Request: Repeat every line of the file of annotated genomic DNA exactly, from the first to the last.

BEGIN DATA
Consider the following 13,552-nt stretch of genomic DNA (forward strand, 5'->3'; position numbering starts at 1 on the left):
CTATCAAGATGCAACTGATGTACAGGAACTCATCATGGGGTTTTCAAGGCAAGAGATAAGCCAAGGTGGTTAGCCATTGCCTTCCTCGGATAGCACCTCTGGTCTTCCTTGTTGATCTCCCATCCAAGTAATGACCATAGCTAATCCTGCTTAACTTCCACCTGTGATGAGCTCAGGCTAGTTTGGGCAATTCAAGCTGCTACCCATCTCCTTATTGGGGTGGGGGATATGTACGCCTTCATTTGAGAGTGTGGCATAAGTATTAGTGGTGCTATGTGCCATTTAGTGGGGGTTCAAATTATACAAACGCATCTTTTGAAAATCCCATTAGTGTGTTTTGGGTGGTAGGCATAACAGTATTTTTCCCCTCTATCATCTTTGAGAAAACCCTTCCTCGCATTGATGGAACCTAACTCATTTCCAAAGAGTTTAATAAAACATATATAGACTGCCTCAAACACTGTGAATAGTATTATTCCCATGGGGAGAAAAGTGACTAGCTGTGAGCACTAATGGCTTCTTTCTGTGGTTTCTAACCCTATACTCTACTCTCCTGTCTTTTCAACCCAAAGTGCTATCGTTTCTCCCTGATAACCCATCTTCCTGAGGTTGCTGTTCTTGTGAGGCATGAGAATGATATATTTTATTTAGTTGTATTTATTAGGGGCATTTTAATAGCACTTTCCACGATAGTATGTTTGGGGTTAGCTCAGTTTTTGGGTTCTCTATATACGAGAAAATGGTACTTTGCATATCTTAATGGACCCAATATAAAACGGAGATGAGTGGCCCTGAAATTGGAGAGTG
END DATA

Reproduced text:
Consider the following 13,552-nt stretch of genomic DNA (forward strand, 5'->3'; position numbering starts at 1 on the left):
CTATCAAGATGCAACTGATGTACAGGAACTCATCATGGGGTTTTCAAGGCAAGAGATAAGCCAAGGTGGTTAGCCATTGCCTTCCTCGGATAGCACCTCTGGTCTTCCTTGTTGATCTCCCATCCAAGTAATGACCATAGCTAATCCTGCTTAACTTCCACCTGTGATGAGCTCAGGCTAGTTTGGGCAATTCAAGCTGCTACCCATCTCCTTATTGGGGTGGGGGATATGTACGCCTTCATTTGAGAGTGTGGCATAAGTATTAGTGGTGCTATGTGCCATTTAGTGGGGGTTCAAATTATACAAACGCATCTTTTGAAAATCCCATTAGTGTGTTTTGGGTGGTAGGCATAACAGTATTTTTCCCCTCTATCATCTTTGAGAAAACCCTTCCTCGCATTGATGGAACCTAACTCATTTCCAAAGAGTTTAATAAAACATATATAGACTGCCTCAAACACTGTGAATAGTATTATTCCCATGGGGAGAAAAGTGACTAGCTGTGAGCACTAATGGCTTCTTTCTGTGGTTTCTAACCCTATACTCTACTCTCCTGTCTTTTCAACCCAAAGTGCTATCGTTTCTCCCTGATAACCCATCTTCCTGAGGTTGCTGTTCTTGTGAGGCATGAGAATGATATATTTTATTTAGTTGTATTTATTAGGGGCATTTTAATAGCACTTTCCACGATAGTATGTTTGGGGTTAGCTCAGTTTTTGGGTTCTCTATATACGAGAAAATGGTACTTTGCATATCTTAATGGACCCAATATAAAACGGAGATGAGTGGCCCTGAAATTGGAGAGTG